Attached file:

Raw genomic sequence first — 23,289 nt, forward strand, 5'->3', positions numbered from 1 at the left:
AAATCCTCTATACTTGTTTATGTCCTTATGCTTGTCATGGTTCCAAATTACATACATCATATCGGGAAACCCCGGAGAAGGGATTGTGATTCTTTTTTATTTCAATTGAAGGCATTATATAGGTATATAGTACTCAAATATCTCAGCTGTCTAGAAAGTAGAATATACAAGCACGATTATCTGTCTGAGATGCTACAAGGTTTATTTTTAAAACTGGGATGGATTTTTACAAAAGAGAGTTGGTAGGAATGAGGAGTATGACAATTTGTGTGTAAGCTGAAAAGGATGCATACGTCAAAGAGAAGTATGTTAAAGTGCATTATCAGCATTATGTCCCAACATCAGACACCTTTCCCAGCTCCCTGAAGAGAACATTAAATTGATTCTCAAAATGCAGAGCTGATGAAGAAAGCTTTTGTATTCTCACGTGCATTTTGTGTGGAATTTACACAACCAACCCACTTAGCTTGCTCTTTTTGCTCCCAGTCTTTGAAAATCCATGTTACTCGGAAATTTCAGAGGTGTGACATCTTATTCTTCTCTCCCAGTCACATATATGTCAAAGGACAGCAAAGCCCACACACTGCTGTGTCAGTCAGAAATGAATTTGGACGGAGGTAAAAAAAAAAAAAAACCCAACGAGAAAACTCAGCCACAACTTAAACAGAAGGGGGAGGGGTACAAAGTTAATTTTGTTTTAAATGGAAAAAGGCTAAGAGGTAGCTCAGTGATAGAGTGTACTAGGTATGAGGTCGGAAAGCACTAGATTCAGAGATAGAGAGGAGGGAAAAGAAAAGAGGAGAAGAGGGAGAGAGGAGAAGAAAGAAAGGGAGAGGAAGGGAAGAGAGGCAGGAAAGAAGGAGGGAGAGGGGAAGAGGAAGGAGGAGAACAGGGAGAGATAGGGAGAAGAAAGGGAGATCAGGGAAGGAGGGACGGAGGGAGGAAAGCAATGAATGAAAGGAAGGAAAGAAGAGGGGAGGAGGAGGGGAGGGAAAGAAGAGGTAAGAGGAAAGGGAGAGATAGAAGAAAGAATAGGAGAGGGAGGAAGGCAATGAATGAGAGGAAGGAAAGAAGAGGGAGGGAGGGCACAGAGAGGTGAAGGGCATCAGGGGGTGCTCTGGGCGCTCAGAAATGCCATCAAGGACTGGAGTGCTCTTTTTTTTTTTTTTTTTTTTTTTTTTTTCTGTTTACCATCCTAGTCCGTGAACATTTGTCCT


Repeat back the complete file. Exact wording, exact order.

Raw genomic sequence first — 23,289 nt, forward strand, 5'->3', positions numbered from 1 at the left:
AAATCCTCTATACTTGTTTATGTCCTTATGCTTGTCATGGTTCCAAATTACATACATCATATCGGGAAACCCCGGAGAAGGGATTGTGATTCTTTTTTATTTCAATTGAAGGCATTATATAGGTATATAGTACTCAAATATCTCAGCTGTCTAGAAAGTAGAATATACAAGCACGATTATCTGTCTGAGATGCTACAAGGTTTATTTTTAAAACTGGGATGGATTTTTACAAAAGAGAGTTGGTAGGAATGAGGAGTATGACAATTTGTGTGTAAGCTGAAAAGGATGCATACGTCAAAGAGAAGTATGTTAAAGTGCATTATCAGCATTATGTCCCAACATCAGACACCTTTCCCAGCTCCCTGAAGAGAACATTAAATTGATTCTCAAAATGCAGAGCTGATGAAGAAAGCTTTTGTATTCTCACGTGCATTTTGTGTGGAATTTACACAACCAACCCACTTAGCTTGCTCTTTTTGCTCCCAGTCTTTGAAAATCCATGTTACTCGGAAATTTCAGAGGTGTGACATCTTATTCTTCTCTCCCAGTCACATATATGTCAAAGGACAGCAAAGCCCACACACTGCTGTGTCAGTCAGAAATGAATTTGGACGGAGGTAAAAAAAAAAAAAAACCCAACGAGAAAACTCAGCCACAACTTAAACAGAAGGGGGAGGGGTACAAAGTTAATTTTGTTTTAAATGGAAAAAGGCTAAGAGGTAGCTCAGTGATAGAGTGTACTAGGTATGAGGTCGGAAAGCACTAGATTCAGAGATAGAGAGGAGGGAAAAGAAAAGAGGAGAAGAGGGAGAGAGGAGAAGAAAGAAAGGGAGAGGAAGGGAAGAGAGGCAGGAAAGAAGGAGGGAGAGGGGAAGAGGAAGGAGGAGAACAGGGAGAGATAGGGAGAAGAAAGGGAGATCAGGGAAGGAGGGACGGAGGGAGGAAAGCAATGAATGAAAGGAAGGAAAGAAGAGGGGAGGAGGAGGGGAGGGAAAGAAGAGGTAAGAGGAAAGGGAGAGATAGAAGAAAGAATAGGAGAGGGAGGAAGGCAATGAATGAGAGGAAGGAAAGAAGAGGGAGGGAGGGCACAGAGAGGTGAAGGGCATCAGGGGGTGCTCTGGGCGCTCAGAAATGCCATCAAGGACTGGAGTGCTCTTTTTTTTTTTTTTTTTTTTTTTTTTTTCTGTTTACCATCCTAGTCCGTGAACATTTGTCCT